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It's my understanding that nulls are not indexable in DB2, so assuming we have a huge table (Sales) with a date column (sold_on) which is normally a date, but is occasionally (10% of the time) null.

Furthermore, let's assume that it's a legacy application that we can't change, so those nulls are staying there and mean something (let's say sales that were returned).

We can make the following query fast by putting an index on the sold_on and total columns

Select * from Sales 
where 
Sales.sold_on between date1 and date2
and Sales.total = 9.99

But an index won't make this query any faster:

Select * from Sales 
where 
Sales.sold_on is null
and Sales.total = 9.99

Because the indexing is done on the value.

Can I index nulls? Maybe by changing the index type? Indexing the indicator column?

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Ideally I'd like the database to behave if the nulls were 0's and ignore them all in one step of the search tree. That doesn't seem to happen. –  Dave Sep 22 '08 at 16:33
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4 Answers

up vote 3 down vote accepted

I'm no DB2 expert, but if 10% of your values are null, I don't think an index on that column alone will ever help your query. 10% is too many to bother using an index for -- it'll just do a table scan. If you were talking about 2-3%, I think it would actually use your index.

Think about how many records are on a page/block -- say 20. The reason to use an index is to avoid fetching pages you don't need. The odds that a given page will contain 0 records that are null is (90%)^20, or 12%. Those aren't good odds -- you're going to need 88% of your pages to be fetched anyway, using the index isn't very helpful.

If, however, your select clause only included a few columns (and not *) -- say just salesid, you could probably get it to use an index on (sold_on,salesid), as the read of the data page wouldn't be needed -- all the data would be in the index.

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Sorry, I was trying to keep the question as simple as possible (the actual query we have is a bazillion lines long). –  Dave Sep 22 '08 at 16:32
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From where did you get the impression that DB2 doesn't index NULLs? I can't find anything in documentation or articles supporting the claim. And I just performed a query in a large table using a IS NULL restriction involving an indexed column containing a small fraction of NULLs; in this case, DB2 certainly used the index (verified by an EXPLAIN, and by observing that the database responded instantly instead of spending time to perform a table scan).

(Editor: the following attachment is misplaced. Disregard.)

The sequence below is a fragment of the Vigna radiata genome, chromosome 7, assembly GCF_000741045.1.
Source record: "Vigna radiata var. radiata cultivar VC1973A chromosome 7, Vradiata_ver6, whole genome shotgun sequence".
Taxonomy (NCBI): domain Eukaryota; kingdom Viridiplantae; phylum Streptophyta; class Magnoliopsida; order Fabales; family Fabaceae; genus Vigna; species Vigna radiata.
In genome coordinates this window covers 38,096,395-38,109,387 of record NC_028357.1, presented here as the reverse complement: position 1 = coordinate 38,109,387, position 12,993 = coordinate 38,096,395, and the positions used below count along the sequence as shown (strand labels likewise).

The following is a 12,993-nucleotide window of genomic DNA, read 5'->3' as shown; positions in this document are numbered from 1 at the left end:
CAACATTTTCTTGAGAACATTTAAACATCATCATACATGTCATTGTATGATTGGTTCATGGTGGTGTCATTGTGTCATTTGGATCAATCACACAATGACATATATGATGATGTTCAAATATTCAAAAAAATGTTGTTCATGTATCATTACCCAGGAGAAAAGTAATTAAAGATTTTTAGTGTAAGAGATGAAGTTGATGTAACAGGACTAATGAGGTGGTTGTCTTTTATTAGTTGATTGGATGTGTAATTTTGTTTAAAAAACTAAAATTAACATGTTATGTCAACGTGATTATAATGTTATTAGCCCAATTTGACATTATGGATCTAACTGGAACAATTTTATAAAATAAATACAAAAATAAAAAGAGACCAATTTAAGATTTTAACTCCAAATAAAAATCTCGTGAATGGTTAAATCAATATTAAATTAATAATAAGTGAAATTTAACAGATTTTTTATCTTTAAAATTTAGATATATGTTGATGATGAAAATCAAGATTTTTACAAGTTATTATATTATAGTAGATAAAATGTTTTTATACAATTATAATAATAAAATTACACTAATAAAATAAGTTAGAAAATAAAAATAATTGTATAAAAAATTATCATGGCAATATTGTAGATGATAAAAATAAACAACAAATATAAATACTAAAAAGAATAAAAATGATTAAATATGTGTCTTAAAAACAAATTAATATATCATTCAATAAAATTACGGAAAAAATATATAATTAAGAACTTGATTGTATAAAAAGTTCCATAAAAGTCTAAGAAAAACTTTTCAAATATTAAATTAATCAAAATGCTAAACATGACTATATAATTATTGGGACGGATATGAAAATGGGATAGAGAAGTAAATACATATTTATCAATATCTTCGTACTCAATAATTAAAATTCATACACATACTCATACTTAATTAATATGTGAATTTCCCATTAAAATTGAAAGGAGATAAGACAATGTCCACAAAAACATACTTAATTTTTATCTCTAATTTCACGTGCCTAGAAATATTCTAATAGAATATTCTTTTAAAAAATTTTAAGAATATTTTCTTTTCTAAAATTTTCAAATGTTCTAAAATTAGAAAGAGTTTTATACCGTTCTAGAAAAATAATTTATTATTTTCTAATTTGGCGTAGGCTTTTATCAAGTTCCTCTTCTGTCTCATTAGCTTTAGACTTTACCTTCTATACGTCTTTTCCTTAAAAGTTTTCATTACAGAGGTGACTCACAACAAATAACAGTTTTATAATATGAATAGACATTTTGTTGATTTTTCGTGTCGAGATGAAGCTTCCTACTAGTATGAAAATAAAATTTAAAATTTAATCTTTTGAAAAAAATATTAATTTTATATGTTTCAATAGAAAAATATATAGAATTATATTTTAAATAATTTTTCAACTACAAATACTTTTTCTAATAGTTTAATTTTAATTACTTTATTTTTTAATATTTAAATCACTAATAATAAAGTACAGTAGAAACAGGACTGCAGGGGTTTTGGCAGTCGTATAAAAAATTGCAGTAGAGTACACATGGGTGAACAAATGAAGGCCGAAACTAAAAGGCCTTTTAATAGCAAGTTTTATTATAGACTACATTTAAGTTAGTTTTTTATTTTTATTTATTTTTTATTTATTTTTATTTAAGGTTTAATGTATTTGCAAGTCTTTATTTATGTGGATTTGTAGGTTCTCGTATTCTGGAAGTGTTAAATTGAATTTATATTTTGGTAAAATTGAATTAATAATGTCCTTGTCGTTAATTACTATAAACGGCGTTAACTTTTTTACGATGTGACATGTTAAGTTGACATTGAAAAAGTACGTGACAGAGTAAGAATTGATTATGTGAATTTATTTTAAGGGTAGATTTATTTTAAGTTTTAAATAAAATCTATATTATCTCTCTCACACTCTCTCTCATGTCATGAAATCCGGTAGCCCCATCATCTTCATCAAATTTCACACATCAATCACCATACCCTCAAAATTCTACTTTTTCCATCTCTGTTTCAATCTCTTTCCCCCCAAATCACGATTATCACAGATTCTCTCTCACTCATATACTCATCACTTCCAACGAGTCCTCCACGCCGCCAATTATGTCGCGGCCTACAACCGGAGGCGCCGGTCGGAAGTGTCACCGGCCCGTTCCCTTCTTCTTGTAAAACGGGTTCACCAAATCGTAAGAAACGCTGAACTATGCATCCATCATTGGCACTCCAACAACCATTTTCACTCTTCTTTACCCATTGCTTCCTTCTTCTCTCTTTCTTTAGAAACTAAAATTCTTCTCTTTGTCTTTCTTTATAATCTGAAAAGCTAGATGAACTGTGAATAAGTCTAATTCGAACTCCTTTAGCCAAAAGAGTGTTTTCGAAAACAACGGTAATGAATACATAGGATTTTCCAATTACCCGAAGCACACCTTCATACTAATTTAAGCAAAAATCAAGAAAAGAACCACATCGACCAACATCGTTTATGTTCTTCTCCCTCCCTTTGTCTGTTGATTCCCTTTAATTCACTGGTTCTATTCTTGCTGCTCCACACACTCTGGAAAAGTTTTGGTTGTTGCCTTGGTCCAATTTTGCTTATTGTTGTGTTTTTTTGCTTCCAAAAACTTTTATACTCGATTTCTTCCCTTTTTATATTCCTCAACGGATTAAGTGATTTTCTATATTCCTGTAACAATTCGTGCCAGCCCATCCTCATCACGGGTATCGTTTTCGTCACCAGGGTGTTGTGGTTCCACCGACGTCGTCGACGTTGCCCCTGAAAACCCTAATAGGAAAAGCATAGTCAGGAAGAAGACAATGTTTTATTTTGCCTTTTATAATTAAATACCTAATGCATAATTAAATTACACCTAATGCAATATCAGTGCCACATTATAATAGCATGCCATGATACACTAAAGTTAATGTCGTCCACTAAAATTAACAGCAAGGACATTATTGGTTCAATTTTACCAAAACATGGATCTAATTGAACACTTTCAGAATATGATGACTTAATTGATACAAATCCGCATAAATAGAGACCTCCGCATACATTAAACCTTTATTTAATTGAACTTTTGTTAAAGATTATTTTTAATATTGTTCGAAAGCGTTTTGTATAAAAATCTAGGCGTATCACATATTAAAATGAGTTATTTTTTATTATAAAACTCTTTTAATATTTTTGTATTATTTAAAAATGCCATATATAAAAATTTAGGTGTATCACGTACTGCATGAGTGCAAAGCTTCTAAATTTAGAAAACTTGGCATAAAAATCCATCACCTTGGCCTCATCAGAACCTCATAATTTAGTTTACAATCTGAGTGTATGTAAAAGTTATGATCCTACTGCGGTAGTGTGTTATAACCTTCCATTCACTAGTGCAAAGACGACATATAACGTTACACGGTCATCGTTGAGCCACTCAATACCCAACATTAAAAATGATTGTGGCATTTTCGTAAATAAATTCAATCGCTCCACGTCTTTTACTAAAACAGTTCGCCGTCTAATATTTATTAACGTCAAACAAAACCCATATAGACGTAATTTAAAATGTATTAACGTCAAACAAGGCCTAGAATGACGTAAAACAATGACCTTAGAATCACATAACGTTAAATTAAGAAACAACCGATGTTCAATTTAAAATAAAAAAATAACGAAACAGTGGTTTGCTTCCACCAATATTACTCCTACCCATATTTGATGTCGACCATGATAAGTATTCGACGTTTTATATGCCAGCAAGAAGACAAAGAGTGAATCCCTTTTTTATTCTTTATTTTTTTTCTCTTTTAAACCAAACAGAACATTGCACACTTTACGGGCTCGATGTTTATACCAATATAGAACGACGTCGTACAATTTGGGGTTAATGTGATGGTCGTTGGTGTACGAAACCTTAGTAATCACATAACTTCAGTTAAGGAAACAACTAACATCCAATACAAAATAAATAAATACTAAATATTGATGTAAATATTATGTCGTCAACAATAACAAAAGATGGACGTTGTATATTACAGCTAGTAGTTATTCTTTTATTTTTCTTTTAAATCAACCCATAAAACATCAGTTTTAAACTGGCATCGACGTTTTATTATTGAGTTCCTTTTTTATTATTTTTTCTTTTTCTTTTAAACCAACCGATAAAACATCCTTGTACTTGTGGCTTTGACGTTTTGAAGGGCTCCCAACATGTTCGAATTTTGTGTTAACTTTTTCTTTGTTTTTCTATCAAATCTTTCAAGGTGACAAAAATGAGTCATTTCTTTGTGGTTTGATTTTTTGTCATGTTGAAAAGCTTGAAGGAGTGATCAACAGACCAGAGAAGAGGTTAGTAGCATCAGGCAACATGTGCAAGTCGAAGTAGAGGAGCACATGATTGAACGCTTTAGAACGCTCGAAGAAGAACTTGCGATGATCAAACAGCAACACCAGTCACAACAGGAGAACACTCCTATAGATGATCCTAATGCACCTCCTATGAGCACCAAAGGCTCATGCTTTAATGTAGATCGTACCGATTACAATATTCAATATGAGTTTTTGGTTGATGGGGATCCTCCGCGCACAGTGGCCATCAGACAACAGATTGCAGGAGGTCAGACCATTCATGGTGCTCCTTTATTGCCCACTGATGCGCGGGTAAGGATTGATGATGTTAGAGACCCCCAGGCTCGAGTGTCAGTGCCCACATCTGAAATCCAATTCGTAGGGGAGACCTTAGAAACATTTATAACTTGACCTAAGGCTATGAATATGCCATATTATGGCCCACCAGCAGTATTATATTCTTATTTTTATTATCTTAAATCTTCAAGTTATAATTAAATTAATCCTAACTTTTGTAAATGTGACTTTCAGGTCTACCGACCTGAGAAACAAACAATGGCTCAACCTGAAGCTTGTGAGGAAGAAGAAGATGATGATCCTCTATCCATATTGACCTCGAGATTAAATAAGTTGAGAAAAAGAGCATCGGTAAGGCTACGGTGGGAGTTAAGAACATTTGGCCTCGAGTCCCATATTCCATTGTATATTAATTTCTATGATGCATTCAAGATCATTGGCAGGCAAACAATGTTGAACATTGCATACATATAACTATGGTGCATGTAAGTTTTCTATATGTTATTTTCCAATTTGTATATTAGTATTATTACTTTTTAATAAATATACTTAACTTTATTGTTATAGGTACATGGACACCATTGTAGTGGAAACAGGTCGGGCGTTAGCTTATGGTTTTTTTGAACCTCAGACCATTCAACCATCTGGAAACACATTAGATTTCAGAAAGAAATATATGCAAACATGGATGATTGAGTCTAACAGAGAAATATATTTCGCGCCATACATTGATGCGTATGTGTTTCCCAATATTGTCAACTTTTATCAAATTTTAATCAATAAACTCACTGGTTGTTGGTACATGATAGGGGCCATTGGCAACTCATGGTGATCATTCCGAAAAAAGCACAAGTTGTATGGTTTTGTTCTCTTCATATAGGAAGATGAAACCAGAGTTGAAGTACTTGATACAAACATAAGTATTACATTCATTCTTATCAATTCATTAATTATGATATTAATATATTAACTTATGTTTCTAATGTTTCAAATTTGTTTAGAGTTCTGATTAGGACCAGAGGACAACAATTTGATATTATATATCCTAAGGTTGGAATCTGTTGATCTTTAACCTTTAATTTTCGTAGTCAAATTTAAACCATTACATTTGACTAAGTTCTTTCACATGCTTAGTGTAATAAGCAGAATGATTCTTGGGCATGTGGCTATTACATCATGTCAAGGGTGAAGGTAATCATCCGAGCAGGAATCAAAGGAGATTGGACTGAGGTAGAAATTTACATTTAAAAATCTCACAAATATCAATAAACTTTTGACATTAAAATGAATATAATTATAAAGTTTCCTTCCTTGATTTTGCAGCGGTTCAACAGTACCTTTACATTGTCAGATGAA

So: I claim that DB2 has no problem with NULLs in non-primary key indexes.

But as others have written: Your data may be composed in a way where DB2 thinks that using an index will not be quicker. Or the database's statistics aren't up-to-date for the involved table(s).

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The rule of thumb is that an index is useful for values up on to 15% of the records. ... so an index might be useful here.

If DB2 won't index nulls, then I would suggest adding a boolean field, IsSold, and set it to true whenever the sold_on date gets set (this could be done in a trigger).

That's not the nicest solution, but it might be what you need.

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Yup, this is one of our potential solutions. But it really seems like I should just be able to flip a switch somewhere, and we haven't needed a trigger yet. –  Dave Sep 22 '08 at 17:11
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Troels is correct; even rows with a SOLD_ON value of NULL will benefit from an index on that column. If you're doing ranged searches on SOLD_ON, you may benefit even more by creating a clustered index that begins with SOLD_ON. In this particular example, it may not require much additional overhead to maintain the clustering order based on SOLD_ON, since newer rows added will most likely have a newer SOLD_ON date.

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